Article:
We’re going to do some great things with scheduled charging, that are well beyond what cars do now. You can schedule things to flexibly reflect how you use your car on weekends versus during the week and how your utility rates may change. You can optimize not only for your lifestyle but your electric bill.
There is also the option for integration with Nest’s home automation products. We are going to make sure we’re connected to the kinds of things in your house that are relevant, and the platform will continue to expand.
Charged: Tell us about your strategy for designing the hardware. How is it different from other products on the market?
PR: It’s super-sleek. A small footprint, high capacity and just well designed. We haven’t announced pricing yet, but it’s going to be very cost-competitive out of the gate. And it will have interchangeable cords, which will be a huge cost advantage long term. The cords will be offered in lengths of 12, 18, or 25 feet, and rated for 16 or 32 amps.
You can pick the right length for your garage. I don’t know about you, but I’ve got a lot of constraints on where I can put a charger on my garage wall. There are cabinets, bicycles and all kinds of other stuff. And every time a new EV comes out, they put the connector in a different spot, so there’s no optimal place for the charger. You really need flexibility in the cable. So the base unit is always the same and can provide current up to 32 A. It auto-detects the cable and provides the right power.
You can upgrade the cable at any time. Let’s say you have a Prius Plug-in. ‘I don’t want to spend the extra money on a high-amperage cable, I just want to buy a 16 A cable.’ Then you go from a Prius Plug-in to a Tesla Model S. ‘Now I want 32 A, and the hatch is on the other side of the car, so I want a longer cable.’ It turns out that the cost of the cable relative to the unit is high because there’s so much copper in it. It’s just a fact of life when you’re buying a big heavy copper cable. So, if you only need a short cable with 16 A capability, we can ship that and it’s far less expensive than a long one rated for 32 A.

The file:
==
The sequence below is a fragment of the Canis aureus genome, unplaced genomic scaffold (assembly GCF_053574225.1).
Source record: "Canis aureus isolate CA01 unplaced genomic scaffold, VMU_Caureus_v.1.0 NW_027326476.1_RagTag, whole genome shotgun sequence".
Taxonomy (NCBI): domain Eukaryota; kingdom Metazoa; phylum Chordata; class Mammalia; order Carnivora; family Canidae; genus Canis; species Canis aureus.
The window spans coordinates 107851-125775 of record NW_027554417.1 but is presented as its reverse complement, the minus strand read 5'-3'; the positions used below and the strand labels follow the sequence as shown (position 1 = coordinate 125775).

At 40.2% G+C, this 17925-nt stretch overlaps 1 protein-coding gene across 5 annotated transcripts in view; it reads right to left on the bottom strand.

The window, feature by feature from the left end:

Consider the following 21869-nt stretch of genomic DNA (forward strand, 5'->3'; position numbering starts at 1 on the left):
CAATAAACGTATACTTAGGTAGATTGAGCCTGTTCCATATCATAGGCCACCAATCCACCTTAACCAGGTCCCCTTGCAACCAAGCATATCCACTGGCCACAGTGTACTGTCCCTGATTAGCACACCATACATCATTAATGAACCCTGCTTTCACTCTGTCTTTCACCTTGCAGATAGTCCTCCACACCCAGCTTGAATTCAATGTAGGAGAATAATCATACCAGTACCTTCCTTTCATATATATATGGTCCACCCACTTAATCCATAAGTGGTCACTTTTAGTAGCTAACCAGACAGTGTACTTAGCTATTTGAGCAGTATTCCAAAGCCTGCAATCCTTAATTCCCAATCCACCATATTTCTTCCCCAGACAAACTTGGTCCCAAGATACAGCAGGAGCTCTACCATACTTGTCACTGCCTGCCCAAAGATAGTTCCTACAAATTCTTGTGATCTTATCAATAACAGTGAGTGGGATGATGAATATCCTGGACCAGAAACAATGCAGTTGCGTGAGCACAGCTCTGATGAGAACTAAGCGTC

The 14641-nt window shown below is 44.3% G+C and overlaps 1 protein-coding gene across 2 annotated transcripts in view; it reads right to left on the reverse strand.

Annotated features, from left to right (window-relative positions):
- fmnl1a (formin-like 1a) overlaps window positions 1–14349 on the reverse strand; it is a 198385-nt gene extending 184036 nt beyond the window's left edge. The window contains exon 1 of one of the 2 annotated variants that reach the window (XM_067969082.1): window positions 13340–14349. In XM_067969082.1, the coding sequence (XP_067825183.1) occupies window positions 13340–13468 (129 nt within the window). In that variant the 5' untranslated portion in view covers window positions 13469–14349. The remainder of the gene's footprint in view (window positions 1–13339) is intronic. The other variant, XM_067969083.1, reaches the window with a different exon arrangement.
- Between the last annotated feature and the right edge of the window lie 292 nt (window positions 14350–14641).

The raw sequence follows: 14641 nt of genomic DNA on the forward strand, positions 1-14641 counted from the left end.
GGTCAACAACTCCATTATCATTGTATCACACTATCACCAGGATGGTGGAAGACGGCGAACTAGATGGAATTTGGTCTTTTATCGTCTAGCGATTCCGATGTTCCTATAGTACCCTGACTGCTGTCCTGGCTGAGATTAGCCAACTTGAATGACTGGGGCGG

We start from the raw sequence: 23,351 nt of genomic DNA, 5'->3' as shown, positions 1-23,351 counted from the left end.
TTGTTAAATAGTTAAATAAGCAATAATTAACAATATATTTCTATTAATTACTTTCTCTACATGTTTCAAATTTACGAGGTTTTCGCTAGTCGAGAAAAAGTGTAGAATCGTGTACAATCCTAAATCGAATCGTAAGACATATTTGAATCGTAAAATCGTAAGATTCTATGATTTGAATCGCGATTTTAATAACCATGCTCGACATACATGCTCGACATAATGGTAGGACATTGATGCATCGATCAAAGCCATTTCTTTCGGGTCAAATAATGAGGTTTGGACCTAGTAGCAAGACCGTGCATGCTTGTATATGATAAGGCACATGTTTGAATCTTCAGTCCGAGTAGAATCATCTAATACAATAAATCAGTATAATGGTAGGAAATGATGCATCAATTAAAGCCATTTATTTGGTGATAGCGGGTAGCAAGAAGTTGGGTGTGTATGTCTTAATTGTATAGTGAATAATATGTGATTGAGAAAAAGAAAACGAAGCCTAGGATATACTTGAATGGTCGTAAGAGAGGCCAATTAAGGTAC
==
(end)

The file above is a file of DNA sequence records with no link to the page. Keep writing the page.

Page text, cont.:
The base unit is very small. We could have made it smaller, but felt that it would be cumbersome, because you need a place to hang the cord. The body of the unit is really limited by being a convenient place to store the cord.
The coupler is plugged into the sphere in the center of unit. It swivels so you can find a comfortable angle depending upon how tall you are and how high you mount it on the wall. It swivels down and hangs the handle out of the way. The sphere is also backlit, and glows in different colors to give you an idea of what state the charger is in.
It’s all these little features that make the ChargePoint Home awesome. The reason the Nest thermostat is so great is that they’ve paid attention to all the little things. That’s what we’re doing with the mobile app features, the reminders, the scheduled charging, the reports in one spot, the selectable cable, etc. You can even install the same unit with a range plug or by hardwiring it. It’s really flexible.
Charged: What are the benefits of working with Nest?
PR: Nest wants to use every possible indicator of presence detection, and one of the easiest is when you just rolled into your garage and plugged your car in. So at a minimum we’re going to be another source of presence detection for a Nest environment in your house.